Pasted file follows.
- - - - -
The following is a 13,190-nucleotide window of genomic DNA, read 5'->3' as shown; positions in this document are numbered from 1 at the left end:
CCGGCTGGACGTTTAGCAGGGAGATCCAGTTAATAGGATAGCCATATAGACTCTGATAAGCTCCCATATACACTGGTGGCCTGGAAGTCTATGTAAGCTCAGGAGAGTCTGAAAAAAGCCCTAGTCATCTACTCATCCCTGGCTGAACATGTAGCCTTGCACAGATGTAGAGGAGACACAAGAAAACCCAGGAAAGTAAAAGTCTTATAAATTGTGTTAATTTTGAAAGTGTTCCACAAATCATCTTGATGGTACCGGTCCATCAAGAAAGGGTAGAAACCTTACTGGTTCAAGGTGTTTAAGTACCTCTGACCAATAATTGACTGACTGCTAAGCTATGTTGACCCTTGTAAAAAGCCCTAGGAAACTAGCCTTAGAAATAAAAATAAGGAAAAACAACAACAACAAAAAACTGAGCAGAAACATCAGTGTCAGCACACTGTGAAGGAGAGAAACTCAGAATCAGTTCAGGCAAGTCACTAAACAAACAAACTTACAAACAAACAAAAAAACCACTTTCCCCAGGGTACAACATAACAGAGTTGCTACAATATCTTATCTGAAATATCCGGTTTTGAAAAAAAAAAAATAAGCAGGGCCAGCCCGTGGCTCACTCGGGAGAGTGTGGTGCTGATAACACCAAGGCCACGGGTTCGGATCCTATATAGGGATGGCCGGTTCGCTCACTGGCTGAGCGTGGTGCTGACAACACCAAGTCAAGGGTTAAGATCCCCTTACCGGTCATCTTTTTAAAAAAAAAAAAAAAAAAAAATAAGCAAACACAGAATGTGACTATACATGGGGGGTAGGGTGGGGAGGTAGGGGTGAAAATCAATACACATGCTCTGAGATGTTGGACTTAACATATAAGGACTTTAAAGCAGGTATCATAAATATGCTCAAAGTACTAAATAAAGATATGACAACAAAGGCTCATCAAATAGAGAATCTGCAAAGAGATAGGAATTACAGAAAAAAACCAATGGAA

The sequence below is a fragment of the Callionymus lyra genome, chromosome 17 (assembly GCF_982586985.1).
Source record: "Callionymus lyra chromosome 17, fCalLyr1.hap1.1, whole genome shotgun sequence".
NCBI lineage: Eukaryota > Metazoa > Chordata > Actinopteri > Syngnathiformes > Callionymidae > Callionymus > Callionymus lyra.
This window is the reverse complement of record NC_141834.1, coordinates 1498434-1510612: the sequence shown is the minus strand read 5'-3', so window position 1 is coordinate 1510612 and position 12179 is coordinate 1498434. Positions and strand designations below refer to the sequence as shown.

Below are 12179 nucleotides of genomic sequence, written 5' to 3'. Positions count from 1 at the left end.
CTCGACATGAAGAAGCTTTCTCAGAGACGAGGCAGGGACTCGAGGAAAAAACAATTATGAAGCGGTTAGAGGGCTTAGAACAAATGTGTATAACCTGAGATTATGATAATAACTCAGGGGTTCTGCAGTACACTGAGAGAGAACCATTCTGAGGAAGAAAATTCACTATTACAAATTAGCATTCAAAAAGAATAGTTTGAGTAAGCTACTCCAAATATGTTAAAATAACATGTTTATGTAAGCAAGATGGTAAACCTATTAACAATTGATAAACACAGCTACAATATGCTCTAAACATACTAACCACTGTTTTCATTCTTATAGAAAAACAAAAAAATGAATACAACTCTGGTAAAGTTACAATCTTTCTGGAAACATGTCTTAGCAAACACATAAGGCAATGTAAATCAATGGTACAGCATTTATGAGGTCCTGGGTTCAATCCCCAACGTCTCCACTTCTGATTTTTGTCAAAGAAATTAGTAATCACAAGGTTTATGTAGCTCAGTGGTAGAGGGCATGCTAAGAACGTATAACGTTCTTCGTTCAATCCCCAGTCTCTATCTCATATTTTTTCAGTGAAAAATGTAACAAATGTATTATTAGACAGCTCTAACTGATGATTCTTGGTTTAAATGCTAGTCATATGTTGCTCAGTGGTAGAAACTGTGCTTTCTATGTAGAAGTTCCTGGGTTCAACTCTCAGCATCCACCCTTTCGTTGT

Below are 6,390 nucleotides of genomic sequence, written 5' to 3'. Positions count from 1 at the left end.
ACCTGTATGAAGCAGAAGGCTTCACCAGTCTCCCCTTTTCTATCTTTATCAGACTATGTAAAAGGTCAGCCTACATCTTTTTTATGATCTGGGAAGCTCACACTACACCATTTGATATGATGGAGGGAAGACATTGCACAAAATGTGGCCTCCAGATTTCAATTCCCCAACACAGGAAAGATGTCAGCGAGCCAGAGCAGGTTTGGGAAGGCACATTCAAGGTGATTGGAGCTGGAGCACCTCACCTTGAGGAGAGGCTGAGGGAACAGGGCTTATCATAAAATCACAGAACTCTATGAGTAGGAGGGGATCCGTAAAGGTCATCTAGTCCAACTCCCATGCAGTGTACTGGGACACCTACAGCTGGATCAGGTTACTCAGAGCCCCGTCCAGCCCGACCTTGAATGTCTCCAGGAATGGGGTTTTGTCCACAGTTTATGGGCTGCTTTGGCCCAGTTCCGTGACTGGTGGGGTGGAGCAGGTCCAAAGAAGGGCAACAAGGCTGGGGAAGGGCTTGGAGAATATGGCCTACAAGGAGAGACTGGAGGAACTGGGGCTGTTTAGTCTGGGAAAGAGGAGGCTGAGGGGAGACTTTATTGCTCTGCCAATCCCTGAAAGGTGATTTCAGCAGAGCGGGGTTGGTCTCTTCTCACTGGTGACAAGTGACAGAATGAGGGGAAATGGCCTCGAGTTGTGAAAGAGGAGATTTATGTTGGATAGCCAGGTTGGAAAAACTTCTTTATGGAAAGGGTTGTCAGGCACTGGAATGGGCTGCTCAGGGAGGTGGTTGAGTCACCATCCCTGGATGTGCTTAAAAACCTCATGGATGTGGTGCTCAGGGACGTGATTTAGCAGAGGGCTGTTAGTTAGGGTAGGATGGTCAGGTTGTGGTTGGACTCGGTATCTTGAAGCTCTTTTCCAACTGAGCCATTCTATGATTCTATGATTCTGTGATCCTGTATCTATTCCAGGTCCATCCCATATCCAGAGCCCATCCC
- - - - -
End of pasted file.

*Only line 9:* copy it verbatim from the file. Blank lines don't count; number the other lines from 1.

Below are 6,390 nucleotides of genomic sequence, written 5' to 3'. Positions count from 1 at the left end.